I was too focused on filming and other arrangements to feel emotion while filming. Getting the shoot done safely and within time and budget was a greater concern while filming. I experienced my emotions, questions and challenges during the research and pre-production. There were a lot of things that I learnt about the struggles of 1971 that were so difficult for me to absorb that I did not share them in the film as they were often too sensitive or political.

What was it like filming in Bangladesh?
I have previously filmed abroad in numerous locations such as Mauritius, Mecca, Paris, and Egypt; but filming in Bangladesh was a first, so it was exciting yet scary. Bangladesh is beautiful, with really hospitable people; however the problems such as regular power cuts, no eBay, and ridiculous import charges did not help while filming. We had power cuts while filming so we had to take breaks, which meant losing time and money. Oh yes, and there were lots of bugs in the villages at night, the flashlights were like magnets and we had thousands of them! In terms of the conditions, they were perfect with the exception of one day, but one in six weeks of shooting is not bad at all.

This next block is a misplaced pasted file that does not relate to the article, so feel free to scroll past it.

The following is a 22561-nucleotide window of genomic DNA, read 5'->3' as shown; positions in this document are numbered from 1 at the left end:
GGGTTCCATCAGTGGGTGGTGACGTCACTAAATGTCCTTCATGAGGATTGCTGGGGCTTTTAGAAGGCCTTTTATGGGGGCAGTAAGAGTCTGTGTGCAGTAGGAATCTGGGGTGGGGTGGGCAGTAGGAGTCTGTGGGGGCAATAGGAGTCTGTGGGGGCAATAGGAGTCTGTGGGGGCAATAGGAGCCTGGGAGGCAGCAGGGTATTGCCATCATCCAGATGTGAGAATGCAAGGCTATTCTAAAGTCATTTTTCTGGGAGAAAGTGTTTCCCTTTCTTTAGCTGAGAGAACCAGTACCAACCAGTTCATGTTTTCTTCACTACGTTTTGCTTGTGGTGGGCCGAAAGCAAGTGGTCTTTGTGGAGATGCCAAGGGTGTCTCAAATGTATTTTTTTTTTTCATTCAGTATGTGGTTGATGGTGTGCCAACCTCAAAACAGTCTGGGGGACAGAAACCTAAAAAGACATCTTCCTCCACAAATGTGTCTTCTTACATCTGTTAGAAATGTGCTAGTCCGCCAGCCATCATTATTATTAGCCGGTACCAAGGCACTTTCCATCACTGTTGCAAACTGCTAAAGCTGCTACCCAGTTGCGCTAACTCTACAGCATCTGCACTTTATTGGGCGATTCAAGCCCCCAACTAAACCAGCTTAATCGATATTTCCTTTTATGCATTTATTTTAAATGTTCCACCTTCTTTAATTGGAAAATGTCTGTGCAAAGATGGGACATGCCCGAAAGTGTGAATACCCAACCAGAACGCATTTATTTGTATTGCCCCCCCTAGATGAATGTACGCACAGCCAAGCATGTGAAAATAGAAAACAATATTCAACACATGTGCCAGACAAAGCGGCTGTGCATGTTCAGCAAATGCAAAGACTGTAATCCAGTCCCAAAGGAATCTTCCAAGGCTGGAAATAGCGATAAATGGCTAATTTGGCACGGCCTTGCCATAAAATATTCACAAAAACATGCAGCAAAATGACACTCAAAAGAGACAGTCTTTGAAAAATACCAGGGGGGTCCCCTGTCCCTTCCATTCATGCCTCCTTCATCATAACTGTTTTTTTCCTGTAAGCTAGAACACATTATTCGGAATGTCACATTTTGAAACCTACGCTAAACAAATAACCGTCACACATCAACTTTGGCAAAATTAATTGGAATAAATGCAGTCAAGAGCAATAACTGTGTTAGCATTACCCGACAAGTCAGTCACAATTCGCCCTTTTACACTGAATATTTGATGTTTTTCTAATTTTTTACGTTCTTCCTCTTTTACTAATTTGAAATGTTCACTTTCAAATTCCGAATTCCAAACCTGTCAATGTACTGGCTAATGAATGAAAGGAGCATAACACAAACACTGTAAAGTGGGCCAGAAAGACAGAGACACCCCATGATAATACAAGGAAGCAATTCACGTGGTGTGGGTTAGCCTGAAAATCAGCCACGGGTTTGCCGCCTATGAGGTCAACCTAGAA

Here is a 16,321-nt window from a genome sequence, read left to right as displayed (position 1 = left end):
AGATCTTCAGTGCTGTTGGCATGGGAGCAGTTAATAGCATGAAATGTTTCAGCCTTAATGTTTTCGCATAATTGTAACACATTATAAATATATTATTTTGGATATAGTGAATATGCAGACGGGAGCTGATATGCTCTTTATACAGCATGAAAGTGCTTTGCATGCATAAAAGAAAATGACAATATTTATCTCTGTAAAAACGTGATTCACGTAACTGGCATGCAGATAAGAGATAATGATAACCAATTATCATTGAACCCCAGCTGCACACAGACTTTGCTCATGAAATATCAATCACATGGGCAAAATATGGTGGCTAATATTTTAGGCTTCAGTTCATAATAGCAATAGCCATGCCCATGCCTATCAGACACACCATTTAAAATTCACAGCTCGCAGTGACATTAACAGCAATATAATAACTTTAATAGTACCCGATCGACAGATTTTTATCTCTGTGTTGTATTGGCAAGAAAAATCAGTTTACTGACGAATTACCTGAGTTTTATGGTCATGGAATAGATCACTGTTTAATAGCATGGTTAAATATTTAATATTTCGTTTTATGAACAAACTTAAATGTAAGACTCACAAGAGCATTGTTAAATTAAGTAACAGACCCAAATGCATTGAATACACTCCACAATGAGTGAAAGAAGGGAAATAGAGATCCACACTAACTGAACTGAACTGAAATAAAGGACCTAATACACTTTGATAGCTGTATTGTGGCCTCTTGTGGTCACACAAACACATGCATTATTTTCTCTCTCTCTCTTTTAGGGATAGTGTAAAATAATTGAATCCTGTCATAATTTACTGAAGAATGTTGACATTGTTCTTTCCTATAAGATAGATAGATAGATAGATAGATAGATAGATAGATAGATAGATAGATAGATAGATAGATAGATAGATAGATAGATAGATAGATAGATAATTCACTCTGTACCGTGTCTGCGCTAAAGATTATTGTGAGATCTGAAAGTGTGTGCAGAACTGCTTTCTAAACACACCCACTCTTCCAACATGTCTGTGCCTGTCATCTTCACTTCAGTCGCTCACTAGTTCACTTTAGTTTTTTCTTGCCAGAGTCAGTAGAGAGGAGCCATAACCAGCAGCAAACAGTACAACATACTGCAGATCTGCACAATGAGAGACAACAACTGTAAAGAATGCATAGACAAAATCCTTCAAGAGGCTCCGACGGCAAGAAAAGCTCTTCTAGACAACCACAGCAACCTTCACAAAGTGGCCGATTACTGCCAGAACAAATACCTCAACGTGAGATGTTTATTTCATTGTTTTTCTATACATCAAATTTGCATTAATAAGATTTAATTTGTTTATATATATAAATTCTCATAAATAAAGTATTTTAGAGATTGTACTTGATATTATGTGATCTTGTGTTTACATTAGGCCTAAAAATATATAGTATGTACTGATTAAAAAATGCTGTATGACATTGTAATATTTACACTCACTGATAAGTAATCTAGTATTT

Who do you think this film will appeal to the most?
I think the global Bangladeshi audience will appreciate it but this film will also appeal to those who appreciate a good romantic film with genuine struggles.  It’s a film with a fresh point of view, and with the discussed challenges and issues in the film, it has a wide appeal. It’s also the first film by a British-Bangladeshi of this calibre on 1971.

What stage is the film at now?
The majority of the film is now shot and is being edited but we will be shooting the UK phase very soon for which we will require extras to appear in the film.  If anyone is interested in being a part of this or want to get a sneak preview of the film they can visit our website

Shongram will be screened at The London Indian Film Festival 2014.